BY LINCOLN ANDERSON | Scoring a major progressive endorsement, Deborah Glick won the glowing support of former mayoral candidate Maya Wiley on Saturday.
Wiley was a front-runner in last June’s Democratic primary election, campaigning to the left of Eric Adams. After ballots were cast, she was initially in second place, with around 22 percent of the vote to Adams’s 31 percent. But by the seventh round of ranked-choice voting, she fell to the third spot, with Kathryn Garcia finishing second.
Speaking Saturday, the charismatic Wiley praised the veteran assemblymember for being a leader on progressive issues throughout her career, as well as, more recently, during the depths of the pandemic.
Wiley prefaced her remarks by calling Greenwich Village one of her favorite places in the city, noting it’s “one of the most progressive, activist neighborhoods, actually holding it down for the whole city on critically important issues that we need in all our communities.”
In her endorsement, she said, “I especially want to say thank you to Deborah Glick, who has been a fierce leader for years, on everything from women’s rights, protecting our ability to protect our own bodies, from making sure that L.G.B.T.Q. issues and antidiscrimination exists as a form of defense to what can be wrong for so many of our people, to protecting our environment, to also just taking care of all of us during COVID.”
In addition, she praised Glick as a champion of both tenant rights and small businesses’ survival.
I’m so incredibly proud to be endorsed by civil rights activist and progressive champion @mayawiley! Thank you also to @villagedems, @DowntownWomen, and everyone else who joined us for our petitioning launch at the Abingdon Square greenmarket this morning! pic.twitter.com/DUa7u8uV13
— (((Deborah Glick))) (@DeborahJGlick) March 5, 2022
Also throwing her support behind the assemblymember was Congressmember Carolyn Maloney.
“She’s a leader in so many ways — and, really, she gets stuff done,” she stressed of Glick.
State Senator Brad Hoylman also attended the event and reaffirmed his support for Glick — and for strong women in politics, in general.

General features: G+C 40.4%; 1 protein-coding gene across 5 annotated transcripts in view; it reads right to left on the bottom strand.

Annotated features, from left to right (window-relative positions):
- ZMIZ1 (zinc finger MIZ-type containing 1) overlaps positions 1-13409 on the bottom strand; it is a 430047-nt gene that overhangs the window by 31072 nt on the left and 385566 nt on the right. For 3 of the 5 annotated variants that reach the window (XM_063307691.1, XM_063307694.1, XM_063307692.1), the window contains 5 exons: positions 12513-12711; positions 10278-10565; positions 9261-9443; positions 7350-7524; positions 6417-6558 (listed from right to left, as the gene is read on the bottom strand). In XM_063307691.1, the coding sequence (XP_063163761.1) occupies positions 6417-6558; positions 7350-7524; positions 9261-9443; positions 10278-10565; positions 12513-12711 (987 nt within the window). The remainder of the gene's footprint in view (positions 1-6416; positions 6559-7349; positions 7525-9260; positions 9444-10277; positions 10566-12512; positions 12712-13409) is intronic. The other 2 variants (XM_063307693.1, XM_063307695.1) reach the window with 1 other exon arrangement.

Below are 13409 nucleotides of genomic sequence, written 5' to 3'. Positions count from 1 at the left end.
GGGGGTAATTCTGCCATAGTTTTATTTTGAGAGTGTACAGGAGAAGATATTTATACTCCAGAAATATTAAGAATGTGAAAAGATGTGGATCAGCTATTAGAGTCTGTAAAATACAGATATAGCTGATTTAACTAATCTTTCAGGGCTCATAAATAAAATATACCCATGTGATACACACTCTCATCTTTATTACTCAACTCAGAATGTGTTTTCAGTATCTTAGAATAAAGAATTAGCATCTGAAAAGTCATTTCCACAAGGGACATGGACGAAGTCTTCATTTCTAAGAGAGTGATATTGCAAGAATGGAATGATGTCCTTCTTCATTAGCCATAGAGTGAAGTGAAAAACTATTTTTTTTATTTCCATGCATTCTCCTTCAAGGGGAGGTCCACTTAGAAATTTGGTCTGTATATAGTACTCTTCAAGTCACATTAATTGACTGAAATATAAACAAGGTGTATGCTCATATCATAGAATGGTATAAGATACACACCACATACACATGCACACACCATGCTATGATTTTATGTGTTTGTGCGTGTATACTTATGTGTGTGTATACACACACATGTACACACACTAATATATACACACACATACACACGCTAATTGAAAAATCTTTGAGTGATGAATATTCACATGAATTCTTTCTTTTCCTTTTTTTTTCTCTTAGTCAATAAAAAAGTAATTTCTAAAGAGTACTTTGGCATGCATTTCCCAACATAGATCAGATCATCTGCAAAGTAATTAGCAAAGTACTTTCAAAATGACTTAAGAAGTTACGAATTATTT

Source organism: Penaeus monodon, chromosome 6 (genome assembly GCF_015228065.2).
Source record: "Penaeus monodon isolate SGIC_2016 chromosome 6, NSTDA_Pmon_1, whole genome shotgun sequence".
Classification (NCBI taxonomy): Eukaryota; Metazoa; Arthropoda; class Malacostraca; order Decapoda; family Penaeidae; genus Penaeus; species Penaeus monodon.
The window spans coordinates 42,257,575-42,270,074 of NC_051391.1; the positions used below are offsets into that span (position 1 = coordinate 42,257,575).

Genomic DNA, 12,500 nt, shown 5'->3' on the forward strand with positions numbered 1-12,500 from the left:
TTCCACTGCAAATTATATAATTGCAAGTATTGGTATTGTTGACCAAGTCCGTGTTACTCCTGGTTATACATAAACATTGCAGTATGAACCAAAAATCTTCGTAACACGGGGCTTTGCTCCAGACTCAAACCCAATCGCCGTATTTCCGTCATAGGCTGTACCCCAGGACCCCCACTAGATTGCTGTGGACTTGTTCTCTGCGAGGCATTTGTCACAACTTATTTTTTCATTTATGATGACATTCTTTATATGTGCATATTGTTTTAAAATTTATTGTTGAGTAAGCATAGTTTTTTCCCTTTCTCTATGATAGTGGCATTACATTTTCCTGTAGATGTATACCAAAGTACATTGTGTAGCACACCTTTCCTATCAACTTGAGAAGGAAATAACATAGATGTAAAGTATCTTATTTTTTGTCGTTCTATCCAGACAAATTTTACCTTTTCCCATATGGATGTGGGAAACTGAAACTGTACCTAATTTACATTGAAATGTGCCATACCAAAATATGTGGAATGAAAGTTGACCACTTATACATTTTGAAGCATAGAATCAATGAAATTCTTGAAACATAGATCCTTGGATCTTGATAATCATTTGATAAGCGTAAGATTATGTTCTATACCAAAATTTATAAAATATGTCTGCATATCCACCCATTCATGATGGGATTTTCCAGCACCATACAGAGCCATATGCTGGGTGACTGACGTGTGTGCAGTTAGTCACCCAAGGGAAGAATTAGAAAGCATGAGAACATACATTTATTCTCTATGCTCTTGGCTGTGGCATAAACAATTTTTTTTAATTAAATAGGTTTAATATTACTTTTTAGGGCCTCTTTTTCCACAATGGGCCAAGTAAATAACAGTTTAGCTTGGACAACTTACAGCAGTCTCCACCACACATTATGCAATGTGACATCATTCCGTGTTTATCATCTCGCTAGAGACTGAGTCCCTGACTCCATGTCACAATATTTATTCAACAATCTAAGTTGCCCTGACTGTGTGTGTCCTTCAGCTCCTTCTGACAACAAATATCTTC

“It’s time for the men to get out of the way!” Hoylman declared as some in the crowd loudly shouted, “Yeah!”
Glick said she is psyched to be campaigning again.
“I am excited,” she said. “I have a passion for public service.”
However, she admitted that her responsibilities in the state Legislature require her to be in Albany much of the week right now. As a result, she said, she’s relying on her campaign staff to be out doing a lot of the fieldwork for the race.
At the same time, Glick took a dig at her challenger in the June Democratic primary election, Ryder Kessler.
“I’ve been spending four days a week in Albany,” she said, “while my opponent, I don’t think he he has a job.”
A spokesperson for Kessler did not respond to a question asking what the candidate currently does for work.
Kessler is currently a volunteer member of Community Board 2. According to his LinkedIn page, his most recent work experience was as “voting protection director” for the Maine Democratic Party from January 2020 to November 2020. Until June 2020, he worked at DipJar, a donations app that he co-founded 10 years ago, serving as its C.E.O. and chairperson.
The announcement of Glick’s endorsements coincided with the start of the petitioning drive to gather signatures of registered Democrats who live in the district. Candidates must collect a required number of valid signatures during the petitioning period in order to get on the ballot. Members of the Village Independent Democrats club were out in force getting “John Hancocks” for their fellow V.I.D. member Glick and the rest of their slate of endorsed candidates.
Tony Hoffmann, a former V.I.D. president, said it was a relief not to have to use alcohol spray, sanitary wipes and latex gloves when doing ballot petitioning this time around. However, he said, “out of an abundance of caution,” the club did forgo holding its traditional “Opening Petitioning Day Breakfast” that morning.
Hoffman said, in general, he is a fan of primary-election contests.
“I love the idea,” he said, though shrugging of Kessler, “He’s not exactly a household name. He’ll have to establish himself to be a credible candidate.
“I think campaigns are very healthy,” Hoffmann said. “I love primaries because — I’ve seen it over and over again — it forces elected officials to be responsive to the community.
“I’m glad [Congressmember] Jerry Nadler and Carolyn Maloney have primaries,” he added, “because it forces them to focus on their community.”